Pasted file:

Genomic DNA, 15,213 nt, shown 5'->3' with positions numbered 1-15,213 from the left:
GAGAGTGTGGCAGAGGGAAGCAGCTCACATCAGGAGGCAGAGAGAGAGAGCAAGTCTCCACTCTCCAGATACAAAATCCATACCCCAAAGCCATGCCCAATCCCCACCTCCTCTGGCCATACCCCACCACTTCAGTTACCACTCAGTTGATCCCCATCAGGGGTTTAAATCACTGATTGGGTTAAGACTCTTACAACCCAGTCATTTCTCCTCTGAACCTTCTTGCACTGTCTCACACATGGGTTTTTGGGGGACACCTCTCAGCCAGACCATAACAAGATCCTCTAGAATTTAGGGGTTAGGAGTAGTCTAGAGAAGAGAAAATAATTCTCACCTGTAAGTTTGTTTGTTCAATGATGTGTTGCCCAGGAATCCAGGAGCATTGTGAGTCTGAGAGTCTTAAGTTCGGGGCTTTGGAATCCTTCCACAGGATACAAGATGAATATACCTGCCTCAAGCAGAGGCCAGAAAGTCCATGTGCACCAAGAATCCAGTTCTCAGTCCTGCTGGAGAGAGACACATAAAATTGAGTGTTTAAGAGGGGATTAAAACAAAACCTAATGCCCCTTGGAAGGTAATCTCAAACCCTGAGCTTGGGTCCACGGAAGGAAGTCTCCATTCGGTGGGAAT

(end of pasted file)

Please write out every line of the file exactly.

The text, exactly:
Genomic DNA, 15,213 nt, shown 5'->3' with positions numbered 1-15,213 from the left:
GAGAGTGTGGCAGAGGGAAGCAGCTCACATCAGGAGGCAGAGAGAGAGAGCAAGTCTCCACTCTCCAGATACAAAATCCATACCCCAAAGCCATGCCCAATCCCCACCTCCTCTGGCCATACCCCACCACTTCAGTTACCACTCAGTTGATCCCCATCAGGGGTTTAAATCACTGATTGGGTTAAGACTCTTACAACCCAGTCATTTCTCCTCTGAACCTTCTTGCACTGTCTCACACATGGGTTTTTGGGGGACACCTCTCAGCCAGACCATAACAAGATCCTCTAGAATTTAGGGGTTAGGAGTAGTCTAGAGAAGAGAAAATAATTCTCACCTGTAAGTTTGTTTGTTCAATGATGTGTTGCCCAGGAATCCAGGAGCATTGTGAGTCTGAGAGTCTTAAGTTCGGGGCTTTGGAATCCTTCCACAGGATACAAGATGAATATACCTGCCTCAAGCAGAGGCCAGAAAGTCCATGTGCACCAAGAATCCAGTTCTCAGTCCTGCTGGAGAGAGACACATAAAATTGAGTGTTTAAGAGGGGATTAAAACAAAACCTAATGCCCCTTGGAAGGTAATCTCAAACCCTGAGCTTGGGTCCACGGAAGGAAGTCTCCATTCGGTGGGAAT